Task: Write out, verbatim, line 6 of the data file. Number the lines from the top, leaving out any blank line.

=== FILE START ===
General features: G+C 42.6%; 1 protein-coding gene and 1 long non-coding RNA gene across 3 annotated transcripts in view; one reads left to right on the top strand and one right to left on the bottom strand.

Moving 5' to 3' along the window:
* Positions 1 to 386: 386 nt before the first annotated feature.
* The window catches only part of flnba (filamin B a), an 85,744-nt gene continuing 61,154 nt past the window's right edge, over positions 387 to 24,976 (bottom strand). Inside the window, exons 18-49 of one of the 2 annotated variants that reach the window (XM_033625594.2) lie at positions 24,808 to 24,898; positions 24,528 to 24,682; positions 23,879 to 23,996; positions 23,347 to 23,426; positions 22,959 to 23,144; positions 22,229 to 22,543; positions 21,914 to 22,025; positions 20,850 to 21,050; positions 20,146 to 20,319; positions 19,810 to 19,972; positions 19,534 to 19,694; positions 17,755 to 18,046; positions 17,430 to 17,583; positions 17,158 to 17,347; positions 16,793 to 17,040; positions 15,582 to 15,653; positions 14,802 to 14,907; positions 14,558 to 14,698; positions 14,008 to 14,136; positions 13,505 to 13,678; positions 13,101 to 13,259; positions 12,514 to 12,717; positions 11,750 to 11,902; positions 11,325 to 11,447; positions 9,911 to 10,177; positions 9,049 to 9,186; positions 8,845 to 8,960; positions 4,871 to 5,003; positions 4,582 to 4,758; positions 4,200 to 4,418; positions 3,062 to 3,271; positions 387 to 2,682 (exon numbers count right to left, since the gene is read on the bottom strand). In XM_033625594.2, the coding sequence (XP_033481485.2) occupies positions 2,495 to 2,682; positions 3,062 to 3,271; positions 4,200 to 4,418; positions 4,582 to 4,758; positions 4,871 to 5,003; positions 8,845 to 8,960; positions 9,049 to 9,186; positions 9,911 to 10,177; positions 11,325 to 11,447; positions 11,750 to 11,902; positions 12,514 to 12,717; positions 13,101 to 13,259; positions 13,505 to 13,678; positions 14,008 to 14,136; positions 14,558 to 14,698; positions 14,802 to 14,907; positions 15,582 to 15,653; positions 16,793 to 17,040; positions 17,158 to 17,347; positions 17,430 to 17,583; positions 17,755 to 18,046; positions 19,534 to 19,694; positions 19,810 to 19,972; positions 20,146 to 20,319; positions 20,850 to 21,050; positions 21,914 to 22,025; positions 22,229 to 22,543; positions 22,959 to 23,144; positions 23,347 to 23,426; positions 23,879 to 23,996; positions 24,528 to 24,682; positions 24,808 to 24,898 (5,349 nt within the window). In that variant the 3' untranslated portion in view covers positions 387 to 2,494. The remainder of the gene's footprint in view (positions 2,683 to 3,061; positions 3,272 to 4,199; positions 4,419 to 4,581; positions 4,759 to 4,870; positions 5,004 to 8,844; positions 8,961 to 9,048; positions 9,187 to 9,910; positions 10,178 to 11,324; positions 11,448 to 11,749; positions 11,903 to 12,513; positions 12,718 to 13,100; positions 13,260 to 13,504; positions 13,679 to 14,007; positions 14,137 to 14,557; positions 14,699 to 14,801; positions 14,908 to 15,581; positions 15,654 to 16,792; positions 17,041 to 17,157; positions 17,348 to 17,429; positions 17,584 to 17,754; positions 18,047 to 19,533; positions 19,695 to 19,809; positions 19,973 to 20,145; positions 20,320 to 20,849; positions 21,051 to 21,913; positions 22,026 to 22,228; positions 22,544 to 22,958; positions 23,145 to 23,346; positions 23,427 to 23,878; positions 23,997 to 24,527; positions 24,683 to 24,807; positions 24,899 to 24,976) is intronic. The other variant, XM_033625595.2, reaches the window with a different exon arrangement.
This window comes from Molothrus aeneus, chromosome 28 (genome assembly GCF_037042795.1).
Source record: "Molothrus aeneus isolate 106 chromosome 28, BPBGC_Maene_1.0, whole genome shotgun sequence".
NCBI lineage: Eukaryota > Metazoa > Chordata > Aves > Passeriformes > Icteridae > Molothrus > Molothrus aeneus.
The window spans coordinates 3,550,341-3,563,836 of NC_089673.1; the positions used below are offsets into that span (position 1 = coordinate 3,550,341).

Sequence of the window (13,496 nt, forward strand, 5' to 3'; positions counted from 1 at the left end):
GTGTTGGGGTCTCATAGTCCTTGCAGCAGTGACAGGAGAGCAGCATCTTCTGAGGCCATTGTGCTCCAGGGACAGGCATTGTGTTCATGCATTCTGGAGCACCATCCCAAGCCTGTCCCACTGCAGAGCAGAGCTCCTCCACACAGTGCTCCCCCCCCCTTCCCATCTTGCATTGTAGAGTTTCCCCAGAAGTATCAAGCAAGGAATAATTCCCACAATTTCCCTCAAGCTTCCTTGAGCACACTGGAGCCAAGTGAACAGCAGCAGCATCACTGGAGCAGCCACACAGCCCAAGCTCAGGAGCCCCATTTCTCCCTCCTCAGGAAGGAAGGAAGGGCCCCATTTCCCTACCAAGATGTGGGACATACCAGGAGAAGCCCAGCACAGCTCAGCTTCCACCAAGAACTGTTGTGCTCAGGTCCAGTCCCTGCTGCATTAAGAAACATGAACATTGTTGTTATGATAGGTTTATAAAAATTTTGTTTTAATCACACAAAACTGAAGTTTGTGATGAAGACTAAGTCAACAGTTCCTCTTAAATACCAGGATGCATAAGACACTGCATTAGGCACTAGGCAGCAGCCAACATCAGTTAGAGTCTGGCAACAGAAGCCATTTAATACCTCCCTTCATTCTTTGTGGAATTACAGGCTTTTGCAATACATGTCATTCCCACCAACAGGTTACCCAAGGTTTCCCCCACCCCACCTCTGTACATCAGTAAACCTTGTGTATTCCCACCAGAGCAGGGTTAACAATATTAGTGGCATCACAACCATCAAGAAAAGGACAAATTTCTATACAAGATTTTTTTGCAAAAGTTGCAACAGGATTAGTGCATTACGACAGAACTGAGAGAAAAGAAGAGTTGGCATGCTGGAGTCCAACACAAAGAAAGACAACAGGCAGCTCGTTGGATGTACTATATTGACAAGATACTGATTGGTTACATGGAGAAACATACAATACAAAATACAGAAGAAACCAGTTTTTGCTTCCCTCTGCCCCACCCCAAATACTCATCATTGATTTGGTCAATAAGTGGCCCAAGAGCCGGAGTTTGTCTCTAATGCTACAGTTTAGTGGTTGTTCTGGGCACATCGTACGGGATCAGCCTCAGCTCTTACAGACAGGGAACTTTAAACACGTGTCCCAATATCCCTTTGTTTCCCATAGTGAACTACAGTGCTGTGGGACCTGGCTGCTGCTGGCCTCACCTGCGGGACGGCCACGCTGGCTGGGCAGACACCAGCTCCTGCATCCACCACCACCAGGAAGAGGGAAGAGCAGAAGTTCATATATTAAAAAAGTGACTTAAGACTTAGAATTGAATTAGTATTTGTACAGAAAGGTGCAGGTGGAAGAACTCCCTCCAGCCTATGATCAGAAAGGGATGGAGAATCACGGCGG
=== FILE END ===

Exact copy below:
Source record: "Molothrus aeneus isolate 106 chromosome 28, BPBGC_Maene_1.0, whole genome shotgun sequence".